Mark Barrowcliffegrew up in Coventry, England. He worked as a stand-up comedian before writing his first hit novel, Girlfriend 44. He has written two other acclaimed comic novels, Lucky Dogand Infidelity for First-Time Fathers. He lives in Brighton, England.

About the Author

Mark Barrowcliffe worked as a journalist and a stand-up comedian before writing his first hit novel, Girlfriend 44. He has written two other acclaimed comic novels, Lucky Dog and Infidelity for First-Time Fathers. He now lives in Brighton, England.

Product Details

ISBN:
9781569475225
Subtitle:
Dungeons, Dragons and Growing Up Strange
Author:
Barrowcliffe, Mark
Publisher:
Soho Press
Subject:
Authors, English
Subject:
Teenage boys
Subject:
General
Subject:
General Biography
Subject:
Childhood Memoir
Subject:
Literary
Subject:
Authors, English - 21st century
Subject:
Barrowcliffe, Mark - Childhood and youth
Subject:
Biography-Childhood Memoir
Subject:
Biography-Literary
Copyright:
Edition Description:
Trade Cloth
Publication Date:
20081101
Binding:
Hardback
Grade Level:
General/trade
Language:
English
Pages:
288
Dimensions:
9.20x6.32x1.00 in. 1.04 lbs.

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Related Subjects

Biography » General
Biography » Literary
Hobbies, Crafts, and Leisure » Role Playing Games » Advanced Dungeons and Dragons » Adventures
Hobbies, Crafts, and Leisure » Role Playing Games » Reference

The Elfish Gene: Dungeons, Dragons and Growing Up Strange Used Hardcover
0 stars - 0 reviews
$7.95 In Stock
Product details 288 pages Soho Press - English 9781569475225 Reviews:
"Publishers Weekly Review" by , "As a 12-year-old in England in 1976, Barrowcliffe (Lucky Dog) made a fateful choice: he started playing Dungeons and Dragons. Role-playing games were just beginning their rise, and Barrowcliffe, along with 20 million other socially maladapted boys, spent his adolescence in dining rooms and basements as a druid, warrior or magician, throwing oddly shaped dice and slaying monsters. While D&D allowed Barrowcliffe to escape his mundane, much-bullied existence in an all-boys school, it also threw him into an equally cruel nerdiverse of Nazi wannabes, boys with nicknames like Rat and Chigger, and his polymath, Falstaffian best friend who once ate a still-frozen chicken pie on a bet. Barrowcliffe, whose own schoolboy nickname was 'Spaz,' wonderfully captures the insensitivity, insecurity and selfishness of the adolescent male. His eye for the oddities of 1970s British life is equally astute. At times, Barrowcliffe's relentlessly self-deprecating humor descends into a tedium of self-loathing. The book also loses some of its focus toward the end when D&D gives way to heavy metal clubs and tolerant girlfriends. However, these are minor imperfections when measured against the quality of the author's vision. Barrowcliffe renders all the comedy and sorrow of early manhood, when boys flee the wretchedness of their real status for a taste of power in imaginary domains." Publishers Weekly (Starred Review) (Copyright Reed Business Information, Inc.)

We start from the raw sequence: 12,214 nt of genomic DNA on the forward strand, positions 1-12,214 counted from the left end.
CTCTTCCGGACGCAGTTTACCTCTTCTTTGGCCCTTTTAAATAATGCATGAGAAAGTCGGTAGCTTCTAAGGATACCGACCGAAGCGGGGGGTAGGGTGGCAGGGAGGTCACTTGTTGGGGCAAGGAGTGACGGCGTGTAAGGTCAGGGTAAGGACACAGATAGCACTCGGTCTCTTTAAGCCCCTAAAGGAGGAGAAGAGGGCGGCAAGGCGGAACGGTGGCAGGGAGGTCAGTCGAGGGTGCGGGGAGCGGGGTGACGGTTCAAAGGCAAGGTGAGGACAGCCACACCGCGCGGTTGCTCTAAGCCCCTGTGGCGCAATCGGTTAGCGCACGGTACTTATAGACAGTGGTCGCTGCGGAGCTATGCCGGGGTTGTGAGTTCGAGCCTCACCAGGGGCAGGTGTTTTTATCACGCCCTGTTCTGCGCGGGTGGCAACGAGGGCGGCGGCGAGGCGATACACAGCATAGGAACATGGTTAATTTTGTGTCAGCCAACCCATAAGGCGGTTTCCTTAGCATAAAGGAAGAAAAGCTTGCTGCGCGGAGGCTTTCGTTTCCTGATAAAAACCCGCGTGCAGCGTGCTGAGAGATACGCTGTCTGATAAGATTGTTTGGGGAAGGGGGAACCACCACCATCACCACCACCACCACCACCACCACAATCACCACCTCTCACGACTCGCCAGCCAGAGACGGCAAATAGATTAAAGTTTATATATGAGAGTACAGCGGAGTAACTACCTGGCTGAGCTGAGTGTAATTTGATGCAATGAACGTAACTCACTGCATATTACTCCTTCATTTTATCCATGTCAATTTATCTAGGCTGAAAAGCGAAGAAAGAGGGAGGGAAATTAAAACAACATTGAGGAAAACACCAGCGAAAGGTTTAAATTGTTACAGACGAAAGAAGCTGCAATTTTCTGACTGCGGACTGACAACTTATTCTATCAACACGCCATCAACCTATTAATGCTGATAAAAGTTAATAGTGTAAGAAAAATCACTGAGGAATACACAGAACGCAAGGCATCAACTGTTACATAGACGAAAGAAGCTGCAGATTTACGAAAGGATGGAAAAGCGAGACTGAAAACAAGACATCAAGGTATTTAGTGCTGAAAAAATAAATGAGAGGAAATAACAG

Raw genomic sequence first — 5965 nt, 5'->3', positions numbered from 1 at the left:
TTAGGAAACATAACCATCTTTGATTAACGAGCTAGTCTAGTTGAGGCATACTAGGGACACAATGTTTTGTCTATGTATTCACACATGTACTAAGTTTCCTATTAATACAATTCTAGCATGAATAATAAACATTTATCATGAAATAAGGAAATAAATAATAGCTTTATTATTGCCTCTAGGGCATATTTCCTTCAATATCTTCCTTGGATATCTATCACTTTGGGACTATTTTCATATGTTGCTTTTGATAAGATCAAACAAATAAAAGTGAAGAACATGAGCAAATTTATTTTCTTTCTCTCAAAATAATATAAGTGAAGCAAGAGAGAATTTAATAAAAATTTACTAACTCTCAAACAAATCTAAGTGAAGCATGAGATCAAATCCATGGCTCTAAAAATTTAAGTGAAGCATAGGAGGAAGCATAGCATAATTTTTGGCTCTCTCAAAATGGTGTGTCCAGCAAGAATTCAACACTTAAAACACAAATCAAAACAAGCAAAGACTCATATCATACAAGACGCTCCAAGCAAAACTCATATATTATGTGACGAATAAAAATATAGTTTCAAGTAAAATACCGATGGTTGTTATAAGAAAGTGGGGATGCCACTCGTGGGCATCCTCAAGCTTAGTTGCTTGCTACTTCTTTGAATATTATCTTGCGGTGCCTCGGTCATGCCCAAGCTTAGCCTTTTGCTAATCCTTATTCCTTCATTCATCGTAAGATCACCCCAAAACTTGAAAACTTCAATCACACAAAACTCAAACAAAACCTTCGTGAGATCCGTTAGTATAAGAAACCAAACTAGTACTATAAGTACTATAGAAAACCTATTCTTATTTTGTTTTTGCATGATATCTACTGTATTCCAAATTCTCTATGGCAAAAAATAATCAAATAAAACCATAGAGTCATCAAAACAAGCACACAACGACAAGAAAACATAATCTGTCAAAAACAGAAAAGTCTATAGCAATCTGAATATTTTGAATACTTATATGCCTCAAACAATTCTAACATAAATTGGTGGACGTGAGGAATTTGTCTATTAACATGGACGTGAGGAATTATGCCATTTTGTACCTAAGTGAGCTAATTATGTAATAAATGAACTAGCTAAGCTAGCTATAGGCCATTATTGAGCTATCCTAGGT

"Synopsis" by ,
A laugh-out-loud funny memoir about a Dungeons and Dragons addicted youth.
"Synopsis" by , "No one has done the Dungeons and Dragons memoir before, and now no one else needs to. It's a lovely book, far funnier and more enjoyable than its slightly terrifying subject matter might suggest. . . . Barrowcliffe is superb on male friendship. . . . This is a genuine achievement. . . . [Barrowcliffe] has written a good and happy book."-Daily Mail(UK)

"Very funny, very sharp. . . . Hilarious."-Hull Daily Mail(UK)

"Reaches Office-style levels of embarrassing hilarity. But it also has a lot to say about the casual cruelties and bizarre social dynamics that exist among packs of adolescent boys who have only their hobby in common. Toe-curlingly honest."-Bournemouth Echo(UK)

Summer, 1976. Twelve-year-old Mark Barrowcliffe had a chance to be normal. He blew it. While other teenagers were being coolly rebellious, Mark-and twenty million other boys in the 1970s and '80s-chose to spend his entire adolescence pretending to be a wizard, a warrior, or an evil priest. Armed only with pen, paper, and some funny-shaped dice, this lost generation gave themselves up to the craze of fantasy role-playing games. Spat at by bullies and laughed at by girls, they now rule the world. They were the geeks, the fantasy war gamers, and this is their story.

Mark Barrowcliffegrew up in Coventry, England. He worked as a stand-up comedian before writing his first hit novel, Girlfriend 44. He has written two other acclaimed comic novels, Lucky Dogand Infidelity for First-Time Fathers. He lives in Brighton, England.